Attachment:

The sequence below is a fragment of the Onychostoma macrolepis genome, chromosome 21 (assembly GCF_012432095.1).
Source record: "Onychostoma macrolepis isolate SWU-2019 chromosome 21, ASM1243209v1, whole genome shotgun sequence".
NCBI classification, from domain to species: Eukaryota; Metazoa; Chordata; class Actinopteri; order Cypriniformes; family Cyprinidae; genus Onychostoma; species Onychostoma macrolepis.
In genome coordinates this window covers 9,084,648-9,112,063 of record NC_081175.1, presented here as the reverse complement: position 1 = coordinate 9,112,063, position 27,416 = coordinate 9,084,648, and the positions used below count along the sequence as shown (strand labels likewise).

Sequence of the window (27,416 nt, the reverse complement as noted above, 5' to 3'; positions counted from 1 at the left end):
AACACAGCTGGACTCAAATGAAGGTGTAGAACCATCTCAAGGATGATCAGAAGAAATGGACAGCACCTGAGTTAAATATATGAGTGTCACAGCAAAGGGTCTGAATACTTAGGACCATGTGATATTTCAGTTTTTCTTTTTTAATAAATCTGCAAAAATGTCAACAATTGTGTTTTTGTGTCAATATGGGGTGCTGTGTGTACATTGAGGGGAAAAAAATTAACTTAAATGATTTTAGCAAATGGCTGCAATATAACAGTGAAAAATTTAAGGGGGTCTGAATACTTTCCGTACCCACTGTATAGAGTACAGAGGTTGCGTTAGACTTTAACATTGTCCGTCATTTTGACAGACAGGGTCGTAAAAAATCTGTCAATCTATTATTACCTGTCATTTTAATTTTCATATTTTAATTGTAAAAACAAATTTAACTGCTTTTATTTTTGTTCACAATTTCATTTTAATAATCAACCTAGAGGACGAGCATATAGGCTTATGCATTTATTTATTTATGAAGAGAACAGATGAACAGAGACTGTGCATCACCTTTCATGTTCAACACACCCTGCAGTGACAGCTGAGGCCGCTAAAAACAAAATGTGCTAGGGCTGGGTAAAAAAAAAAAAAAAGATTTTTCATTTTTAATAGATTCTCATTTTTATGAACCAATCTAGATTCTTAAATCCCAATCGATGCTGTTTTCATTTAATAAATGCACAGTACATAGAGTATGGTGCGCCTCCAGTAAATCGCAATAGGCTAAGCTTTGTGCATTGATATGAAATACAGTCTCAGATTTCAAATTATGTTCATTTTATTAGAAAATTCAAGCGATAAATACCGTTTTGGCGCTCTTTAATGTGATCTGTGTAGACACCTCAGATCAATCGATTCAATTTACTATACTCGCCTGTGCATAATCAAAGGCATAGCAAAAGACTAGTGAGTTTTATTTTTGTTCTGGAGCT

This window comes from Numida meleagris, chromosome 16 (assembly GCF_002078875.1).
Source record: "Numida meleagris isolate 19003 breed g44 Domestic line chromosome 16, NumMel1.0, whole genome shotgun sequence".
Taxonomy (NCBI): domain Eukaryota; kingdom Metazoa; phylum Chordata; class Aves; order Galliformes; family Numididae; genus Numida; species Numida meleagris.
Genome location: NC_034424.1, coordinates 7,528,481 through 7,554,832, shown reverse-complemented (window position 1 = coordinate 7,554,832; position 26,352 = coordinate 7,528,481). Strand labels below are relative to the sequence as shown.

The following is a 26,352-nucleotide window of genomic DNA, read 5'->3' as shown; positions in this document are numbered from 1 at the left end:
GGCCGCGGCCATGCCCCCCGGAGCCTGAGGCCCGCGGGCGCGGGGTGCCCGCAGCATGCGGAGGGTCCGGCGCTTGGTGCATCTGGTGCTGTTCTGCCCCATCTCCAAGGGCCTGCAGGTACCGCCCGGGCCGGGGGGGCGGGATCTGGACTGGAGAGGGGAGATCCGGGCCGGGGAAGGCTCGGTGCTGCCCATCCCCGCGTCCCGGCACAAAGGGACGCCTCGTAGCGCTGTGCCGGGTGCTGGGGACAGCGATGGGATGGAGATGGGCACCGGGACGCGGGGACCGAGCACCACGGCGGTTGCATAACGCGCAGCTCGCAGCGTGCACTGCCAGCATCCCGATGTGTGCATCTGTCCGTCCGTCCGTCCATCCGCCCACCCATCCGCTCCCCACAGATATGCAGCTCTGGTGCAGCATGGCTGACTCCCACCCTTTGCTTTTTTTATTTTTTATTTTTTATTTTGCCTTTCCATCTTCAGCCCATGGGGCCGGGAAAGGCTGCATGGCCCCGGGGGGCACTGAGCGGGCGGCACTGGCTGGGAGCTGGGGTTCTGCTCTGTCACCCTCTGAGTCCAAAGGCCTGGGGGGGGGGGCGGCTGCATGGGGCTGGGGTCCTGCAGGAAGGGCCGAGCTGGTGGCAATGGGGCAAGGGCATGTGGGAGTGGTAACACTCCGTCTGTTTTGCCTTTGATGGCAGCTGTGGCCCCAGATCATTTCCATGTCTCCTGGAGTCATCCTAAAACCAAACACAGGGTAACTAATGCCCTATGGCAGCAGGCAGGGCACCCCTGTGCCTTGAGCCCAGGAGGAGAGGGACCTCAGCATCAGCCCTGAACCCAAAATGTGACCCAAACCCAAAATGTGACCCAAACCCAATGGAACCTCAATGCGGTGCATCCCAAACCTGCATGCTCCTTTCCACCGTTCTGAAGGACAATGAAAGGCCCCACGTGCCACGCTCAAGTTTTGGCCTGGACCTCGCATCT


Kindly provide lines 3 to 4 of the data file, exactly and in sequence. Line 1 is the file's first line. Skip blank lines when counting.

NCBI classification, from domain to species: Eukaryota; Metazoa; Chordata; class Actinopteri; order Cypriniformes; family Cyprinidae; genus Onychostoma; species Onychostoma macrolepis.
In genome coordinates this window covers 9,084,648-9,112,063 of record NC_081175.1, presented here as the reverse complement: position 1 = coordinate 9,112,063, position 27,416 = coordinate 9,084,648, and the positions used below count along the sequence as shown (strand labels likewise).